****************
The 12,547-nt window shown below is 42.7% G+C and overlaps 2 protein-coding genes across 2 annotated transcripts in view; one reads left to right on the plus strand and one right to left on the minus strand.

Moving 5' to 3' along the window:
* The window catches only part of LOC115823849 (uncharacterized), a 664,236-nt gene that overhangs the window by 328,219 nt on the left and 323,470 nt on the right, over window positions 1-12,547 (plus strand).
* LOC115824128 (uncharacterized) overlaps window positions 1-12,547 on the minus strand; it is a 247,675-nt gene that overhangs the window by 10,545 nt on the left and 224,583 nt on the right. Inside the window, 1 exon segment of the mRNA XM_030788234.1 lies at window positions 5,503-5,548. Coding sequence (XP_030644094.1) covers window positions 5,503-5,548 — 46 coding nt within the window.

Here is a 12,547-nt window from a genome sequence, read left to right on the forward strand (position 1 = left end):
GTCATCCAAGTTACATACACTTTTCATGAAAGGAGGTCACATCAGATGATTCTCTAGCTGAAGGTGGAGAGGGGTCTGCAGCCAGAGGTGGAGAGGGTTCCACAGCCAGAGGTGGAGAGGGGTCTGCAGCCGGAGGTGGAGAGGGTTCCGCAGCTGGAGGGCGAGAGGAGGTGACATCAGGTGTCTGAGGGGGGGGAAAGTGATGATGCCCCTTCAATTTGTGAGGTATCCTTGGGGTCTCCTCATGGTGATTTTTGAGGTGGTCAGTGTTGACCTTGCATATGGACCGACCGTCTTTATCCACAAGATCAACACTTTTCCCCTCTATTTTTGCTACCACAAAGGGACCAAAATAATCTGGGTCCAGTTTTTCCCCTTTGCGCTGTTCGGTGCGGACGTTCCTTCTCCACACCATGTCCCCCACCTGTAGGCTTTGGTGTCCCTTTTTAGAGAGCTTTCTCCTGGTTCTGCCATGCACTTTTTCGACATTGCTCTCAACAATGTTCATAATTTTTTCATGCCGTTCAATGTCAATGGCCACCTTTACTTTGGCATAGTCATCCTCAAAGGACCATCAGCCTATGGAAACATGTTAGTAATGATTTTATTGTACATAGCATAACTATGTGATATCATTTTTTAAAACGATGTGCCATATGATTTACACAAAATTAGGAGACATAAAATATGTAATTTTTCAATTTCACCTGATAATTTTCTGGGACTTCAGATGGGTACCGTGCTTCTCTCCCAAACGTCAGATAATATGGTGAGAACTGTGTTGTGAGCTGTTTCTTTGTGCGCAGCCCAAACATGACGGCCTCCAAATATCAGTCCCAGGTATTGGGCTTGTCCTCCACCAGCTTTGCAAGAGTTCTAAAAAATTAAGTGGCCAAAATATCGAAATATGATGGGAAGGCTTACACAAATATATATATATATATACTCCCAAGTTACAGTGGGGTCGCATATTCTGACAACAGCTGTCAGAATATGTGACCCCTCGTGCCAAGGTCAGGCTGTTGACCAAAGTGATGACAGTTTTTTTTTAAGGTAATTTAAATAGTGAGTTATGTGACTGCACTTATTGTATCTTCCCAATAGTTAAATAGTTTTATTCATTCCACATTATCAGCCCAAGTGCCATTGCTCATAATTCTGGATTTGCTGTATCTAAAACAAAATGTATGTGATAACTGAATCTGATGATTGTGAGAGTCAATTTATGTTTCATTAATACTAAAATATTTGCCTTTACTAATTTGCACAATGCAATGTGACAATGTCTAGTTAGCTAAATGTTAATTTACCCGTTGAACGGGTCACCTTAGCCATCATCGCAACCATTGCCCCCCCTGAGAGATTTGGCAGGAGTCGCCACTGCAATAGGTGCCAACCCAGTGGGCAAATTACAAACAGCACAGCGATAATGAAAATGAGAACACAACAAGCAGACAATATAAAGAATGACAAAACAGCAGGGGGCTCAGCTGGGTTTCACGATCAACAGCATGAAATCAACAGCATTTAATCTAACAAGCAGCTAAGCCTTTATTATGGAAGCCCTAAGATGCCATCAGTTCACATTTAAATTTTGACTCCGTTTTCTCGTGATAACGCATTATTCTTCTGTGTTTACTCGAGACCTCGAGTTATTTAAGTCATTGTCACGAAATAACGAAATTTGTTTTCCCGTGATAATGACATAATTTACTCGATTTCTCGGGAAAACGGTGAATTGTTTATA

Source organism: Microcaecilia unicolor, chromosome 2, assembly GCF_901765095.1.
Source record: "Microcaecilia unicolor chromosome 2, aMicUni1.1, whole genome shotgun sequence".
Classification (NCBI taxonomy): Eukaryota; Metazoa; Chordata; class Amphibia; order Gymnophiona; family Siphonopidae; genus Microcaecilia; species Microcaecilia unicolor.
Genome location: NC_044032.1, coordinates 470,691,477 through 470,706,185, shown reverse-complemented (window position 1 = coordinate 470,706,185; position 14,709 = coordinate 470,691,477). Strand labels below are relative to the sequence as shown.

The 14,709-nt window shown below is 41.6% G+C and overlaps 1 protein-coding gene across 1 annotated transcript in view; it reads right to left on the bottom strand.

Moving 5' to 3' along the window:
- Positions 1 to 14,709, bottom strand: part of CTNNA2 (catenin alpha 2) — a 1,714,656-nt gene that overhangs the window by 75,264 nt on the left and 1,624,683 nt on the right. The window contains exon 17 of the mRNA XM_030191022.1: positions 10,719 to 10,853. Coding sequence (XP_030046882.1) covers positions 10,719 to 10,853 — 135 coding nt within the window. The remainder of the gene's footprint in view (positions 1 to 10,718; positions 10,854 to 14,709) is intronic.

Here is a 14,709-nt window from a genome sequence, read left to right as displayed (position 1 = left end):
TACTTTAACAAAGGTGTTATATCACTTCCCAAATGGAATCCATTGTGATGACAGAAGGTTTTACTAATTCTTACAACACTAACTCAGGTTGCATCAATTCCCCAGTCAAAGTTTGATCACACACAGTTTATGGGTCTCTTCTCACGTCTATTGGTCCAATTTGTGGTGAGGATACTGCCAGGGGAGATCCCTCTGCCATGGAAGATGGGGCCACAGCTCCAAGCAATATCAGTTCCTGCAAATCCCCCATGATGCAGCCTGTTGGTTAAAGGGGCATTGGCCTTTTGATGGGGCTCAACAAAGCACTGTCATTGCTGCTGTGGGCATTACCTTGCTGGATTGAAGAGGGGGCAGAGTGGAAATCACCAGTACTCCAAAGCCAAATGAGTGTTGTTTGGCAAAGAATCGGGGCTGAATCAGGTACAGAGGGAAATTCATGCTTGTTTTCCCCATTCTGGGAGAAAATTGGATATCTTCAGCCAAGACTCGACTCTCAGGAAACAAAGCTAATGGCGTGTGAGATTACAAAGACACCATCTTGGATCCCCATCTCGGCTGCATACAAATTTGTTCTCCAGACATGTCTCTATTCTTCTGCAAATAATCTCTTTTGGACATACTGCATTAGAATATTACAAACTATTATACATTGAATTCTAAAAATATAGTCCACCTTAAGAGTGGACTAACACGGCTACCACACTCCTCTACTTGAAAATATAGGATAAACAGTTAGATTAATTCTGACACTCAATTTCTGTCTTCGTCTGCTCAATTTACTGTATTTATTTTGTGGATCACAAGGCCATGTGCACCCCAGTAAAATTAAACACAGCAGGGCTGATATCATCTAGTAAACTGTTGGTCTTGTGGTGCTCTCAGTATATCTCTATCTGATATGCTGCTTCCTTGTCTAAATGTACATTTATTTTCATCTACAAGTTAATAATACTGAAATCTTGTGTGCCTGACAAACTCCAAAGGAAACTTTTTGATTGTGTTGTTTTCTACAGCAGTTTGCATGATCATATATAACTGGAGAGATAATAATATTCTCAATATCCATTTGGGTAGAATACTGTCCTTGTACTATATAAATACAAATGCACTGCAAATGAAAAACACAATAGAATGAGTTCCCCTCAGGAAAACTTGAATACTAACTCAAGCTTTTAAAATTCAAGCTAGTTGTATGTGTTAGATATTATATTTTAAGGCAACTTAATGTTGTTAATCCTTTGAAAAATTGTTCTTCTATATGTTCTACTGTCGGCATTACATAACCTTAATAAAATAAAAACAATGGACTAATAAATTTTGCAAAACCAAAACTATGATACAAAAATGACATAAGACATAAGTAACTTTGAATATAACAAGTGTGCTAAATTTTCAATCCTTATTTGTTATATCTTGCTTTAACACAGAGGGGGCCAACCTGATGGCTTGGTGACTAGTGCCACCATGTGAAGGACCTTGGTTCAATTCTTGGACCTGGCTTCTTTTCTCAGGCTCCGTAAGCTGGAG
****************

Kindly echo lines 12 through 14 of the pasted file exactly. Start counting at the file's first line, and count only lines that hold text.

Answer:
Moving 5' to 3' along the window:
- Positions 1 to 14,709, bottom strand: part of CTNNA2 (catenin alpha 2) — a 1,714,656-nt gene that overhangs the window by 75,264 nt on the left and 1,624,683 nt on the right. The window contains exon 17 of the mRNA XM_030191022.1: positions 10,719 to 10,853. Coding sequence (XP_030046882.1) covers positions 10,719 to 10,853 — 135 coding nt within the window. The remainder of the gene's footprint in view (positions 1 to 10,718; positions 10,854 to 14,709) is intronic.

Here is a 14,709-nt window from a genome sequence, read left to right as displayed (position 1 = left end):